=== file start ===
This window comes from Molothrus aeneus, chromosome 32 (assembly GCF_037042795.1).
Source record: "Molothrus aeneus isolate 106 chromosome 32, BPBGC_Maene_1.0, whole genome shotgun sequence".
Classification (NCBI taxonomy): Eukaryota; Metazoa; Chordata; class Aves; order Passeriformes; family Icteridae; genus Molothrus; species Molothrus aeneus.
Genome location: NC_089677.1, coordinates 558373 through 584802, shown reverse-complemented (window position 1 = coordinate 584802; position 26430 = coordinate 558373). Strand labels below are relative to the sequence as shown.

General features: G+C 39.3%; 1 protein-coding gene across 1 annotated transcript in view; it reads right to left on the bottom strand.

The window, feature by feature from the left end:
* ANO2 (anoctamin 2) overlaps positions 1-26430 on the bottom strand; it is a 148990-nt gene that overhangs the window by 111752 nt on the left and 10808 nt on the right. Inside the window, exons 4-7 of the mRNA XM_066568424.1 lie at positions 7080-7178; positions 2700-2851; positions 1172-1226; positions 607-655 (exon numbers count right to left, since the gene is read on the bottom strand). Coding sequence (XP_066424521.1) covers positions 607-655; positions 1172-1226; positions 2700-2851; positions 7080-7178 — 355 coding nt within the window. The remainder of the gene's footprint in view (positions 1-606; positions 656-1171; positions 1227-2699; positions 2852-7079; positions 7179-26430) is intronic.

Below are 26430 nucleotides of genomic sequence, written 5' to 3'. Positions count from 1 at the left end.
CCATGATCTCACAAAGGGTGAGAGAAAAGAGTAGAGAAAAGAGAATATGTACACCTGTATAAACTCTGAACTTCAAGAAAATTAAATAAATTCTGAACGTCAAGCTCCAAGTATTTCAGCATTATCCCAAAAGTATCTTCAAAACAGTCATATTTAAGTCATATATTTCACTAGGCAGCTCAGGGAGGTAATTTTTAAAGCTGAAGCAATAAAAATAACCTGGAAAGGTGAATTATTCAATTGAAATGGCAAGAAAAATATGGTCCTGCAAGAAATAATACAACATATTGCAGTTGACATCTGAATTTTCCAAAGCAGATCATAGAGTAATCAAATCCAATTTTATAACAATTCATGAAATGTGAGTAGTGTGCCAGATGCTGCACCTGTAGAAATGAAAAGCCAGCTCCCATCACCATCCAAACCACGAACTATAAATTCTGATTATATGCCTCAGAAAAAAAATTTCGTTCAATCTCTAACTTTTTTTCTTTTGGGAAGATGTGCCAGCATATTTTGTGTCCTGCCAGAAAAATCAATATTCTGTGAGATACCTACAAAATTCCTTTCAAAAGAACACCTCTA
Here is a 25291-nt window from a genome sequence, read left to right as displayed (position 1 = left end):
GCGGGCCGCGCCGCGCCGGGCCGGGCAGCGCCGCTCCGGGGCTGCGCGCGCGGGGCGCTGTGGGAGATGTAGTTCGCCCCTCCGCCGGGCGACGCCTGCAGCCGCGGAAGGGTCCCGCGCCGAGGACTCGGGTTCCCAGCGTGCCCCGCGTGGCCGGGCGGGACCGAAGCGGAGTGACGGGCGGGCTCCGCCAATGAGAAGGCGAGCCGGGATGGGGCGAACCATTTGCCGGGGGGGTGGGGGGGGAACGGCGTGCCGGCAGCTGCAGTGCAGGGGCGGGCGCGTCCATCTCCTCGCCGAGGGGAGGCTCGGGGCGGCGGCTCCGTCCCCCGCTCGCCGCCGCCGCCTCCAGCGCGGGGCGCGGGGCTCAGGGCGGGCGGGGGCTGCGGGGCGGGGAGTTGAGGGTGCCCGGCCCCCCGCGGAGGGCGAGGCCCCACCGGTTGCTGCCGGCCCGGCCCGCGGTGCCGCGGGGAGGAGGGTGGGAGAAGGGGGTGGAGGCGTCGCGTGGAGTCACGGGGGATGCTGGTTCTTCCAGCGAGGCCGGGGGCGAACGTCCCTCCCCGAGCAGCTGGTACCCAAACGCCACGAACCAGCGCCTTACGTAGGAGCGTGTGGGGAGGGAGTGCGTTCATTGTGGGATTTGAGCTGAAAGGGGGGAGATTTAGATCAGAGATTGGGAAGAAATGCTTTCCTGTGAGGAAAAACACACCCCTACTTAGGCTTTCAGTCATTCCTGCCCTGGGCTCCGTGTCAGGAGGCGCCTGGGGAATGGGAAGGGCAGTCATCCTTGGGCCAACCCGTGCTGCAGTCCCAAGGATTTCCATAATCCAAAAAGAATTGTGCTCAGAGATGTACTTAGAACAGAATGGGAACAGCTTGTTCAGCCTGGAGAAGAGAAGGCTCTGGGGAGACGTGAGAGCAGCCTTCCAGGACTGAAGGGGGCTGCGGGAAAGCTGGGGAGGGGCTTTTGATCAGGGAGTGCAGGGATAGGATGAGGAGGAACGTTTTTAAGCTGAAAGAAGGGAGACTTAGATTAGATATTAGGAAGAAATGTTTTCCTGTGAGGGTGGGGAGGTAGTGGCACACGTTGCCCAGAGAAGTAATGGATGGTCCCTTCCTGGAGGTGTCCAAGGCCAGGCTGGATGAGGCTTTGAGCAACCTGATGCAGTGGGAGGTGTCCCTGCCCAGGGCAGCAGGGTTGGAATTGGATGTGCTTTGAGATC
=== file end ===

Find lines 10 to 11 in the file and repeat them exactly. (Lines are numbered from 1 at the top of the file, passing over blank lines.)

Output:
Here is a 25291-nt window from a genome sequence, read left to right as displayed (position 1 = left end):
GCGGGCCGCGCCGCGCCGGGCCGGGCAGCGCCGCTCCGGGGCTGCGCGCGCGGGGCGCTGTGGGAGATGTAGTTCGCCCCTCCGCCGGGCGACGCCTGCAGCCGCGGAAGGGTCCCGCGCCGAGGACTCGGGTTCCCAGCGTGCCCCGCGTGGCCGGGCGGGACCGAAGCGGAGTGACGGGCGGGCTCCGCCAATGAGAAGGCGAGCCGGGATGGGGCGAACCATTTGCCGGGGGGGTGGGGGGGGAACGGCGTGCCGGCAGCTGCAGTGCAGGGGCGGGCGCGTCCATCTCCTCGCCGAGGGGAGGCTCGGGGCGGCGGCTCCGTCCCCCGCTCGCCGCCGCCGCCTCCAGCGCGGGGCGCGGGGCTCAGGGCGGGCGGGGGCTGCGGGGCGGGGAGTTGAGGGTGCCCGGCCCCCCGCGGAGGGCGAGGCCCCACCGGTTGCTGCCGGCCCGGCCCGCGGTGCCGCGGGGAGGAGGGTGGGAGAAGGGGGTGGAGGCGTCGCGTGGAGTCACGGGGGATGCTGGTTCTTCCAGCGAGGCCGGGGGCGAACGTCCCTCCCCGAGCAGCTGGTACCCAAACGCCACGAACCAGCGCCTTACGTAGGAGCGTGTGGGGAGGGAGTGCGTTCATTGTGGGATTTGAGCTGAAAGGGGGGAGATTTAGATCAGAGATTGGGAAGAAATGCTTTCCTGTGAGGAAAAACACACCCCTACTTAGGCTTTCAGTCATTCCTGCCCTGGGCTCCGTGTCAGGAGGCGCCTGGGGAATGGGAAGGGCAGTCATCCTTGGGCCAACCCGTGCTGCAGTCCCAAGGATTTCCATAATCCAAAAAGAATTGTGCTCAGAGATGTACTTAGAACAGAATGGGAACAGCTTGTTCAGCCTGGAGAAGAGAAGGCTCTGGGGAGACGTGAGAGCAGCCTTCCAGGACTGAAGGGGGCTGCGGGAAAGCTGGGGAGGGGCTTTTGATCAGGGAGTGCAGGGATAGGATGAGGAGGAACGTTTTTAAGCTGAAAGAAGGGAGACTTAGATTAGATATTAGGAAGAAATGTTTTCCTGTGAGGGTGGGGAGGTAGTGGCACACGTTGCCCAGAGAAGTAATGGATGGTCCCTTCCTGGAGGTGTCCAAGGCCAGGCTGGATGAGGCTTTGAGCAACCTGATGCAGTGGGAGGTGTCCCTGCCCAGGGCAGCAGGGTTGGAATTGGATGTGCTTTGAGATC